Act III takes place in a Bakst-inspired palatial setting, with extraordinarily sumptuous costumes for the court and fairy-tale characters. In contrast, Aurora and her prince appear to be reduced to white underwear. The array of guests includes Carabosse – not in chains, as in the Maryinsky reconstruction (1999), but glowering at large in the background like a disgruntled relative at a wedding reception.
Choreography for the various characters is more-or-less familiar, though the tempi are less distorted than usual. The Jewel Fairies have no male escorts. Their leader, Diamond (Devon Teuscher) dances on a different beat from the other three to mark her superior brilliance. The pussy cats and Little Red Riding Hood are delightful; Cinderella (Gemma Bond, ex-Royal Ballet) runs around with one shoe off and blows her bellows at the hapless prince (Thomas Forster), who wears an exceedingly unfortunate costume: a waste of lovely music.
The Bluebird pas de deux remains virtually unchanged, though Misty Copeland made it clear that she was a regal princess – a ballerina, not a bird. Daniil Simkin, in brilliant blue bloomers, did indeed seem to fly and flutter. Bizarrely, his diagonal of brisés volés was also demanded of Prince Désiré in his solo variation – not recommended for a dancer with stiff feet. Why not give James Whiteside steps that suited him better? Petipa permitted alternative versions for his leading dancers.
The Grand Pas de Deux becomes a romantic duet, rather than the formal celebration of an arranged marriage between the heirs to two kingdoms. When the couple come together after circling the stage, instead of a kiss bestowed by Aurora in arabesque to the kneeling prince, she simply lays her head on his chest. The anachronistic fish dives are a further display of trust, less flashy because her preceding pirouettes are lower. When she bends backwards in his arms, she’s amorous, sensual. Her solo variation tells the prince, and us, about herself: her arms, as she steps forward repeatedly, explain how she grew up from child to bride. Beguiling though the pas de deux may be, its intimacy doesn’t accord with Tchaikovsky’s triumphant music. He and Petipa were celebrating a dynastic marriage, flattering the Romanov rulers of Imperial Russia.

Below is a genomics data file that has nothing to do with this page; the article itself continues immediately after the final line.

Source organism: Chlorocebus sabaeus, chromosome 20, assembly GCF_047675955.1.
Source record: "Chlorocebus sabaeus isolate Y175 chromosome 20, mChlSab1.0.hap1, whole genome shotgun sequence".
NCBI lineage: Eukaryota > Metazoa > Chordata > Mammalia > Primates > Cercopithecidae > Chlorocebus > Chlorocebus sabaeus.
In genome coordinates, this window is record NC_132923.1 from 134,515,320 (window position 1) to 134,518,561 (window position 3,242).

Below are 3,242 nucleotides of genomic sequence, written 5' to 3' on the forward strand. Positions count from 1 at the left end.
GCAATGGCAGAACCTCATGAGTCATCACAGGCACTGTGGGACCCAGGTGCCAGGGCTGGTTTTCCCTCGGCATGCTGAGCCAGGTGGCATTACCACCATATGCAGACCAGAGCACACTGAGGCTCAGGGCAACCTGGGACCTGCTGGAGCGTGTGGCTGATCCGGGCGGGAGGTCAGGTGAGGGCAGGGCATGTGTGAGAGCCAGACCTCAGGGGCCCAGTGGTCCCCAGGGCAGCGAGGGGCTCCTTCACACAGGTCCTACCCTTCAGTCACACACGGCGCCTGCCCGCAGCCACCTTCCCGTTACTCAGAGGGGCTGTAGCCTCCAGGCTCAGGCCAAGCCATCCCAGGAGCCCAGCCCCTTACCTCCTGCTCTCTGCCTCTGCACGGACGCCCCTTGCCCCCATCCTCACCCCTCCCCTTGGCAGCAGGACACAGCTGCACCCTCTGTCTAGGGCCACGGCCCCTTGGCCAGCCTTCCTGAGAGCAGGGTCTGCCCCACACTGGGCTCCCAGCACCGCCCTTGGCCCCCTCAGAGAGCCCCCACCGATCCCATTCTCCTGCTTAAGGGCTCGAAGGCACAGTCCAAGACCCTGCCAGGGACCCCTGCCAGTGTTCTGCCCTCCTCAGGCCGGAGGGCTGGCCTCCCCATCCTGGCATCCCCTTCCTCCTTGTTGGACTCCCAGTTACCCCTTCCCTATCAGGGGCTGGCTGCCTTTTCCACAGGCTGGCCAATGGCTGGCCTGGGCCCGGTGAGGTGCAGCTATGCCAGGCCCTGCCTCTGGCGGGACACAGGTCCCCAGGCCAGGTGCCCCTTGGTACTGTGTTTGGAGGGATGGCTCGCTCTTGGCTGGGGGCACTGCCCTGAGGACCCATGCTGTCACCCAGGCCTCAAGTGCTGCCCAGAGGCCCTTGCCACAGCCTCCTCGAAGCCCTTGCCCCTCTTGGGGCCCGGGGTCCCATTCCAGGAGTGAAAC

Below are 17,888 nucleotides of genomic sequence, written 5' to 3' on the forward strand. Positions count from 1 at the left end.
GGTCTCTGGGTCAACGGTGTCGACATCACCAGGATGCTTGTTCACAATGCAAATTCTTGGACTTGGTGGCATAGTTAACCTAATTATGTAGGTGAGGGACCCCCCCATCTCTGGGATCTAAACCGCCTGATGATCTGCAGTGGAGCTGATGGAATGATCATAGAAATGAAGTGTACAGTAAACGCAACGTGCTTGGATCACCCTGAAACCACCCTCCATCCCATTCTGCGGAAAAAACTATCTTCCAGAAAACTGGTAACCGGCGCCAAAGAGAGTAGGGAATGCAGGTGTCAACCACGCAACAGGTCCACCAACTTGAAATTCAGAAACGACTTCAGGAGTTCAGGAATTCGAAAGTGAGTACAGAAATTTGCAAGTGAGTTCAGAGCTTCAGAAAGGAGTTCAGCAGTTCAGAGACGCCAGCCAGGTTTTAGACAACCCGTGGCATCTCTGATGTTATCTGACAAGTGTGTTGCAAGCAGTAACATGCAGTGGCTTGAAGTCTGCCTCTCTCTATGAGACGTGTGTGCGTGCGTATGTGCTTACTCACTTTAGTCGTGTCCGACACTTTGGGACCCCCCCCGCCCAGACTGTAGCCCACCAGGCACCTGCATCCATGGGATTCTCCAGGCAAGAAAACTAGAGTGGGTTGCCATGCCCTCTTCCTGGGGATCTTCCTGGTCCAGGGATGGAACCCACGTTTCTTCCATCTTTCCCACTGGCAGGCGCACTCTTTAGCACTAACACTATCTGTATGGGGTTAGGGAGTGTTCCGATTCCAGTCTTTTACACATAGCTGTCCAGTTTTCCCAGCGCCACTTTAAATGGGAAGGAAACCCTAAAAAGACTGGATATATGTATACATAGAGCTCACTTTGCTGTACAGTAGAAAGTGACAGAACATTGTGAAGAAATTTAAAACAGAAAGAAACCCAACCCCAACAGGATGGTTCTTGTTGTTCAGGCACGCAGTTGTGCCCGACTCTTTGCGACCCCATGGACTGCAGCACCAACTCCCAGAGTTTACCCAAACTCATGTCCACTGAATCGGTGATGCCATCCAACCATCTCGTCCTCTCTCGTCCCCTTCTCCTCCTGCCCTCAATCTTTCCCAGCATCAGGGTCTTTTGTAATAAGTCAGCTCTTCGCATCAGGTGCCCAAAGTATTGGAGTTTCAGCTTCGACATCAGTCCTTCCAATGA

That’s the difficulty with this production. The dancing style looks closer to Bournonville than the Petipa classicism to which we’ve become habituated. When Sergei Vikahrev reconstructed the Maryinsky Ballet’s production of The Sleeping Beauty (seen in London in 2000), using the Stepanov notation, the dancers barely adapted their classical technique, intent on displaying their Vaganova-trained skills. Nonetheless, many Russians so disliked the four-hour-long production that it was dropped and has yet to be revived.
Ratmansky’s account for ABT delves further into fundamentals of style but misses out on the grandeur Vikahrev provided. This Sleeping Beauty is a fairy tale ballet akin to one of Bournonville’s, not a declaration of the power of light over darkness, of the assurance of monarchical continuity. Tchaikovsky’s score reflected and amplified Petipa’s ambitions for his Imperial ballet. Although the reconstructed choreography may be truer to the tempi and phrasing of the music than later accretions, the quality of ABT’s dancing doesn’t match the glorious scale Tchaikovsky achieved.